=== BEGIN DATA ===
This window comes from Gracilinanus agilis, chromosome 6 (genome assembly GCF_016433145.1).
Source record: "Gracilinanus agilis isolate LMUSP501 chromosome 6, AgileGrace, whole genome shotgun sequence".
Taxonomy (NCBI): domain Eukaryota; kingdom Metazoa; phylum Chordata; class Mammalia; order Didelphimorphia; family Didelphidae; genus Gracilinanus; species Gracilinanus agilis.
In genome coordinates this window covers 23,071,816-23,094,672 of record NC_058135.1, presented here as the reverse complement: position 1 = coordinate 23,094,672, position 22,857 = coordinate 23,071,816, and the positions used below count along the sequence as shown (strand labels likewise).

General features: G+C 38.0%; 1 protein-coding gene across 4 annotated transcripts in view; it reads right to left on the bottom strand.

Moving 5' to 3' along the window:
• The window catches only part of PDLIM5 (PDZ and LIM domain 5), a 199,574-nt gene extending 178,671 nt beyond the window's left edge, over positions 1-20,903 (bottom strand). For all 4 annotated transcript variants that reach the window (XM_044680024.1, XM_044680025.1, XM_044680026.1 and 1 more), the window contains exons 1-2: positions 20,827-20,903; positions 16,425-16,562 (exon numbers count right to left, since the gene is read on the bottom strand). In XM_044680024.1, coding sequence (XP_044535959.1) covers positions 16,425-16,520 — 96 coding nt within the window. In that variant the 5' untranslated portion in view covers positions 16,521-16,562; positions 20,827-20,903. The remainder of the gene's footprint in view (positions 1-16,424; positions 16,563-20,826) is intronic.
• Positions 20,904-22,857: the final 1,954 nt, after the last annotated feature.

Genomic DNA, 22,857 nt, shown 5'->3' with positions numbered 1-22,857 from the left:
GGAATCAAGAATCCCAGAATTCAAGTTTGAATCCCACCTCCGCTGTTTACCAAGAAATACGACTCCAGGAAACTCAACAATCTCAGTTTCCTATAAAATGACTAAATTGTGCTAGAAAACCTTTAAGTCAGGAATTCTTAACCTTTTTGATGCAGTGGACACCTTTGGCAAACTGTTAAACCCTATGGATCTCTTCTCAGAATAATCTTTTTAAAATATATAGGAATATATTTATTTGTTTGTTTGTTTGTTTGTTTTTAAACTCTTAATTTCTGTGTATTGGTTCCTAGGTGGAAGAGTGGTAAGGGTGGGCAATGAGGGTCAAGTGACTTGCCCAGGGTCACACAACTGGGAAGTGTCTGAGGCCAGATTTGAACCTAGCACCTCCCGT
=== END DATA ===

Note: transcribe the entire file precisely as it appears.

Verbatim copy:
This window comes from Gracilinanus agilis, chromosome 6 (genome assembly GCF_016433145.1).
Source record: "Gracilinanus agilis isolate LMUSP501 chromosome 6, AgileGrace, whole genome shotgun sequence".
Taxonomy (NCBI): domain Eukaryota; kingdom Metazoa; phylum Chordata; class Mammalia; order Didelphimorphia; family Didelphidae; genus Gracilinanus; species Gracilinanus agilis.
In genome coordinates this window covers 23,071,816-23,094,672 of record NC_058135.1, presented here as the reverse complement: position 1 = coordinate 23,094,672, position 22,857 = coordinate 23,071,816, and the positions used below count along the sequence as shown (strand labels likewise).

General features: G+C 38.0%; 1 protein-coding gene across 4 annotated transcripts in view; it reads right to left on the bottom strand.

Moving 5' to 3' along the window:
• The window catches only part of PDLIM5 (PDZ and LIM domain 5), a 199,574-nt gene extending 178,671 nt beyond the window's left edge, over positions 1-20,903 (bottom strand). For all 4 annotated transcript variants that reach the window (XM_044680024.1, XM_044680025.1, XM_044680026.1 and 1 more), the window contains exons 1-2: positions 20,827-20,903; positions 16,425-16,562 (exon numbers count right to left, since the gene is read on the bottom strand). In XM_044680024.1, coding sequence (XP_044535959.1) covers positions 16,425-16,520 — 96 coding nt within the window. In that variant the 5' untranslated portion in view covers positions 16,521-16,562; positions 20,827-20,903. The remainder of the gene's footprint in view (positions 1-16,424; positions 16,563-20,826) is intronic.
• Positions 20,904-22,857: the final 1,954 nt, after the last annotated feature.

Genomic DNA, 22,857 nt, shown 5'->3' with positions numbered 1-22,857 from the left:
GGAATCAAGAATCCCAGAATTCAAGTTTGAATCCCACCTCCGCTGTTTACCAAGAAATACGACTCCAGGAAACTCAACAATCTCAGTTTCCTATAAAATGACTAAATTGTGCTAGAAAACCTTTAAGTCAGGAATTCTTAACCTTTTTGATGCAGTGGACACCTTTGGCAAACTGTTAAACCCTATGGATCTCTTCTCAGAATAATCTTTTTAAAATATATAGGAATATATTTATTTGTTTGTTTGTTTGTTTGTTTTTAAACTCTTAATTTCTGTGTATTGGTTCCTAGGTGGAAGAGTGGTAAGGGTGGGCAATGAGGGTCAAGTGACTTGCCCAGGGTCACACAACTGGGAAGTGTCTGAGGCCAGATTTGAACCTAGCACCTCCCGT